Blind faith

 

A man wakes up one morning with the filthiest hangover and no recollection of the night before. Slowly opening his eyes, he sees a bottle of aspirin and a glass of water on the bedside table. He looks around the room to find his clothes are on the dresser, neatly folded, with a clean shirt on top. The bedroom is immaculate. On the bedside table is a note, which says, ‘Darling, your breakfast is in the kitchen. I love you.’ Downstairs, he finds his favourite cereal, croissants, fresh OJ and freshly brewed coffee laid out waiting for him, along with the morning paper – and his 15-year-old son, who is finishing his own breakfast. ‘Tell me, son,’ he asks, ‘what happened last night?’ ‘Well, says the boy, ‘you came home so blind drunk you didn’t even know your own name. You nearly broke the door down, then you were sick in the hallway, then you knocked the furniture over and when Mum tried to calm you down, you thought she was the police, so you gave her a black eye.’ ‘Christ!’ says the man. ‘Then how come my clothes are all folded, the house is tidy and my breakfast is ready?’ ‘When Mum dragged you into the bedroom and tried to get your trousers off to put you into bed, you shouted at her, ‘Get your filthy hands off me, you whore, I’m married!”

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9 Comments

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9 responses to “Blind faith

  1. andrew

    hmm me i would be in the gar age…….

  2. Curiosity

    Hmm! He is lucky he did not get the rolling pin treatment at the giving her a black eye stage.

  3. ravingpoet

    ….hmm, what price fidelity, eh? J x

  4. Pat

    Initially I thought it was funny but it made me uncomfortable. Then I realized that it reinforces some very harmful sexual stereotypes. Fine to come home drunk, verbally and physically abuse your wife, so long as you are faithful.Okay, I know it is just meant to be a joke, but…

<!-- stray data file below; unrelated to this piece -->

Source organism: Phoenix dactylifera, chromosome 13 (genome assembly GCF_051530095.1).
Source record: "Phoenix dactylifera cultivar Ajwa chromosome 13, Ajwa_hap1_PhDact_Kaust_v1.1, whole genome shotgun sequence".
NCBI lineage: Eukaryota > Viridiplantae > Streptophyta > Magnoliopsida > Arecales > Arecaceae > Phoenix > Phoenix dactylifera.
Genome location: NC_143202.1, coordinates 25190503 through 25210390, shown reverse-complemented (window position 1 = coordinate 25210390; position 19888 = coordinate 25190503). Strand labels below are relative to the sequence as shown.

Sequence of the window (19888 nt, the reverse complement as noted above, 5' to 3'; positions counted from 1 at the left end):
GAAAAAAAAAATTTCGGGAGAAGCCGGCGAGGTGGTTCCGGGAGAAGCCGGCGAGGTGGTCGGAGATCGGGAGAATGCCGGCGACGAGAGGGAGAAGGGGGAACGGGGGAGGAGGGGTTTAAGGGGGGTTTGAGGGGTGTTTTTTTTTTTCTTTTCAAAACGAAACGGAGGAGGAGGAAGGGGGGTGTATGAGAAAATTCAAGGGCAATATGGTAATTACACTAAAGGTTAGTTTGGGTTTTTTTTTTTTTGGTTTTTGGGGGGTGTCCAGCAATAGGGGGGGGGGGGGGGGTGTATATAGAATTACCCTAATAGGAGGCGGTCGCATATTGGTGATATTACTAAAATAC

5. Deb's

    lmao.. I love it Pen… it made me giggle.but would add after reading Pats comment … it got me thinking about humour in general; and I thought that was part of the role of humour, we laugh at things we are not comfortable with, not just the things that amuse us, the parts of the pscyhe we are yet to face and understand, it helps to bring attention to the negativity of stereotyping, and what we perceive as acceptable behaviour even raising our social consciousness by testing our own understanding of social norms and mores as well as our personal boundaries and levels of comprehension… as well as finding amusement in ourselves in our own shortcomings, failings and so on, finding the irony in the day to day… humour is as good a teacher as any other.glad you got the comp probs sorted, love n hugsdebsxXx

  6. penny

    @ Debs….. I agree, we laugh at things we are not comfortable with as well as things that amuse us. I trust anyone who read this joke did not imagine I was condoning domestic violence. Downloading a new driver solved the computer problem Cheers Debs.

  7. Curiosity

    So I shouldn’t clobber him with a rolling pin then?!…..not that I do!

  8. Jennifer

    Hey Pen, great to read this funny story. Must return and catch up with your other interesting posts. May everything go on well with you. :D

  9. Happy

    Would never think you condone domestic assault. Often joke elements raise really uncomfortable issues that make me do a double-take. There are so many layers in this jab of anecdotal humour. Would be a great discussion starter about multiple topics. Hope all is well in your stretch of the Universe. Am glad computer issues managed. At least you know what to do…I just sit and wring my hands.

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